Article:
Approaches to Teaching Literature for the Twenty-first Century
The purpose of this book is restore the centrality of pedagogy in governing the ways literary texts are received, experienced, and interpreted by students in the classroom. Utilizing a method of pedagogical criticism, it provides an account of core approaches to teaching literature that have emerged across history and the conceptual values informing these approaches. More importantly, Reading the World discusses how these values have been shaped by broader global forces and key movements in the discipline of English Literature. To varying degrees, these approaches are aimed at cultivating a hospitable imagination so that students may more fully engage with multiple others in the world. Given the reality of an increasingly interconnected twenty-first century, literature pedagogy plays a vital role in schools by demonstrating how world, global, and cosmopolitan approaches to teaching literature can facilitate the prioritization of the other, challenge us to think about how we can be accountable to multiple others in the world, and push us to continually problematize the boundaries of our openness towards the other.
Chapter Three. World Approaches to Teaching Literature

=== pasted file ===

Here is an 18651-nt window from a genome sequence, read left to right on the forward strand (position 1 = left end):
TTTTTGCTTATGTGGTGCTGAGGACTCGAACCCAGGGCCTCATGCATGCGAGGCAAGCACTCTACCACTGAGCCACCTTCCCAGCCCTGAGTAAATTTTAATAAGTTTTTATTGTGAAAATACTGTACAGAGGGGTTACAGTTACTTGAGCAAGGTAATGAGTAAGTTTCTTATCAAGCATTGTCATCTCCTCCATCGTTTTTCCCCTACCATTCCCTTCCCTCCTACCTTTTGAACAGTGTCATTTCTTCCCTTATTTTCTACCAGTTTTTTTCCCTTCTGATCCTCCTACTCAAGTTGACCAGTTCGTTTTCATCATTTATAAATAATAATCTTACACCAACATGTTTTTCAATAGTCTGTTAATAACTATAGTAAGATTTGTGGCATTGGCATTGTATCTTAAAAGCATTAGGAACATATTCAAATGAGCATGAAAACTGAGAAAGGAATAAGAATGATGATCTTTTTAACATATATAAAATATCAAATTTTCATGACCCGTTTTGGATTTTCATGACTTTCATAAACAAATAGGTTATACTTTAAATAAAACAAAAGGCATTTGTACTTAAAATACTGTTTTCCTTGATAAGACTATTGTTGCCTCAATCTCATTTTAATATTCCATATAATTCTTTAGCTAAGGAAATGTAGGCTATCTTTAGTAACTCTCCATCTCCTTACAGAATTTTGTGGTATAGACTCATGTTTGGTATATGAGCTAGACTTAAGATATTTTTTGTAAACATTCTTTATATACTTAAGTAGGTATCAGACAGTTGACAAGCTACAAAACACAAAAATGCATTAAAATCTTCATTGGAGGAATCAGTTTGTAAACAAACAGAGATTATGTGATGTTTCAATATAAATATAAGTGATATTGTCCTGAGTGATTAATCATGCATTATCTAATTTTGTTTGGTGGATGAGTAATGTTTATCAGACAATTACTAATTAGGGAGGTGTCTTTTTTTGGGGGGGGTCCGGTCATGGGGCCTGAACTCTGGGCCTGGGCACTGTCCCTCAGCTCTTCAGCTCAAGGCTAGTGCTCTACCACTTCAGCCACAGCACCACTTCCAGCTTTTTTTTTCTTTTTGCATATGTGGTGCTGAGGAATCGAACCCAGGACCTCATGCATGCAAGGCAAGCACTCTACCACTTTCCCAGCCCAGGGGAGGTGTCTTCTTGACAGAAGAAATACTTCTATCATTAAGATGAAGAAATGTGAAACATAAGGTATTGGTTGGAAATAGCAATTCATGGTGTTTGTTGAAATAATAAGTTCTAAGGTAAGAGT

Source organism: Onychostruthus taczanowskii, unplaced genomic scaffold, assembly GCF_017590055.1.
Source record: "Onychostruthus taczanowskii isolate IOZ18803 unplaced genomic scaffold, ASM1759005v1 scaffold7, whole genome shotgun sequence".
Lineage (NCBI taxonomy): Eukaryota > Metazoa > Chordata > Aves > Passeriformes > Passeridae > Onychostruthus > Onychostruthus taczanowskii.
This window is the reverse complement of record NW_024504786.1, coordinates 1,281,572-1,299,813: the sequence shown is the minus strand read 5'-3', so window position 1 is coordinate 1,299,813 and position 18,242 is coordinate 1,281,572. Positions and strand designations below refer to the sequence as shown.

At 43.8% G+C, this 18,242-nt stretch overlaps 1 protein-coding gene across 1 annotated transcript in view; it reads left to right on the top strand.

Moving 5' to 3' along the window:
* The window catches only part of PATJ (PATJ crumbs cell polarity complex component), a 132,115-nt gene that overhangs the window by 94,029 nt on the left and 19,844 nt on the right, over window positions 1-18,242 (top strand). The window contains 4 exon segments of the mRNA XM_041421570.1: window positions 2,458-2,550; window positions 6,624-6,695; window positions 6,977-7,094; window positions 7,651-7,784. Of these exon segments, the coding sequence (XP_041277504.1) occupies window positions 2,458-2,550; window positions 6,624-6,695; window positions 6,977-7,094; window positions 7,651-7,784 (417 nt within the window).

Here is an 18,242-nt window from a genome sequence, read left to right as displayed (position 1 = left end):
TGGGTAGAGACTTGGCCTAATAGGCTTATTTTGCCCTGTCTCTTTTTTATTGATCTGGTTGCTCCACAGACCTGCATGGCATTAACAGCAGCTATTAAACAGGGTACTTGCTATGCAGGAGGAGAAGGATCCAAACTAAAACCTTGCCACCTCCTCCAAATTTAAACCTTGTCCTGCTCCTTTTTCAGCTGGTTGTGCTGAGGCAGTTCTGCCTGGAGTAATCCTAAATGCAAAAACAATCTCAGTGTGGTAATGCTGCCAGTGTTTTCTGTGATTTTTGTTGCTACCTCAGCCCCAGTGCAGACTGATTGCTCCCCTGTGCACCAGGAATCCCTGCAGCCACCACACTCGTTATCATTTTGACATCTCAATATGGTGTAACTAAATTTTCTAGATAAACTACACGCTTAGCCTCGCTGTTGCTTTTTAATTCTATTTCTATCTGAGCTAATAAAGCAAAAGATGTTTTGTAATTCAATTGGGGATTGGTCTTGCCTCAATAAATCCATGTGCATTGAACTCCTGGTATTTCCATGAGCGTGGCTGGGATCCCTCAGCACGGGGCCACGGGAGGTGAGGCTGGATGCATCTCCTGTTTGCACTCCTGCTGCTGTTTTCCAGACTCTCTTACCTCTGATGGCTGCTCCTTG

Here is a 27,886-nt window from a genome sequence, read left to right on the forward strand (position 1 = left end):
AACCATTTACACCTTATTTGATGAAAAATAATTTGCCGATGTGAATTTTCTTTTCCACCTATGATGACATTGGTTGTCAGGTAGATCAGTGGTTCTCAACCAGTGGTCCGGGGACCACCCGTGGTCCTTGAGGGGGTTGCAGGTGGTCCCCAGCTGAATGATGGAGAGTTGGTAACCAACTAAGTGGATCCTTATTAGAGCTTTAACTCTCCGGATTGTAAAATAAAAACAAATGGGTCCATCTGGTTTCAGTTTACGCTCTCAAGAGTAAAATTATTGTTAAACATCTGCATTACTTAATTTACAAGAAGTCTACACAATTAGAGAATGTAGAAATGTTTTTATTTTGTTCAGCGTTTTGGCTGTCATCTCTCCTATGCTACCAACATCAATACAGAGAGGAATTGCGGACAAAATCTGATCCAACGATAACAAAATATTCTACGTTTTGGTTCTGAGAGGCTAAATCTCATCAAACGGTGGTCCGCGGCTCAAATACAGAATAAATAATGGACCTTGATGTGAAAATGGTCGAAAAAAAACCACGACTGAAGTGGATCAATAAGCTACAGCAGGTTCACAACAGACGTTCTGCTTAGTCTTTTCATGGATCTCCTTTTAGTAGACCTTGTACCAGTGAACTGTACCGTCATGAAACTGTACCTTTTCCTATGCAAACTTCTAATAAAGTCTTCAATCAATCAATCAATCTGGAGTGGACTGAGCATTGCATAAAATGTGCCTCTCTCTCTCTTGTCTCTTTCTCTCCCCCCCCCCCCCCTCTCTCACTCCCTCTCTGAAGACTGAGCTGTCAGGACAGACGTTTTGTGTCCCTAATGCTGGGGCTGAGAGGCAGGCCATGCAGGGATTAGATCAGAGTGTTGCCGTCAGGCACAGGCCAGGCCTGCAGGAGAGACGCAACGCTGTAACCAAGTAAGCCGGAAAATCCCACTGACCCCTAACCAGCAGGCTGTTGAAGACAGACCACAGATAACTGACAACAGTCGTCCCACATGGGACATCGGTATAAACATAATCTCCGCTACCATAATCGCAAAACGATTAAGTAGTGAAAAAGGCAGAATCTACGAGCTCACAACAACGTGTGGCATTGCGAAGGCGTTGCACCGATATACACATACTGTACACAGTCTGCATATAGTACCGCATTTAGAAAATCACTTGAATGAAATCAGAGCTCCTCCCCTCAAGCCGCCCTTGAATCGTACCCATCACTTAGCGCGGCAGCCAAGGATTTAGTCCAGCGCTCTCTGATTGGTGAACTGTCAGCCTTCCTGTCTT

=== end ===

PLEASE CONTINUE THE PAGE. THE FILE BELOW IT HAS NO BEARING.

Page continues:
A large outline of the map of the world is placed on the front wall of the room. Next to it are two huge charts. One chart is organized according to lists of nations — America, France, Greece, Persia, and so forth. Another chart is organized according to distinct periods — eighteenth century, nineteenth century, twentieth century, and so on. Surrounding the chart are a set of pictures that vividly display the setting and background of key places and events within some of these geographical regions. Throughout the entire school year, students engage in reading world literature and the front wall is transformed into a giant notepad as they categorize the books according to place and time and note brief descriptions about the texts. The difficulty of mapping the world is evident in this disorganized space of huge charts, handwritten notes, pictures, and connecting lines. In the middle of the program, the teacher observes that national prejudices surface as students begin to make stereotypical associations such as that between Jew and moneylender, Chinese and laundrymen, Italian and bootblack. As they articulate these in their discussions, the teacher encourages them to refer to the map and consider from where these biased impressions are derived, why the text conveys a particular association, and what are the social and political forces conditioning events in the story. If the Chinese in story A is depicted in a particular way in the nineteenth century, how is this similar or different from the way the Americans are depicted...
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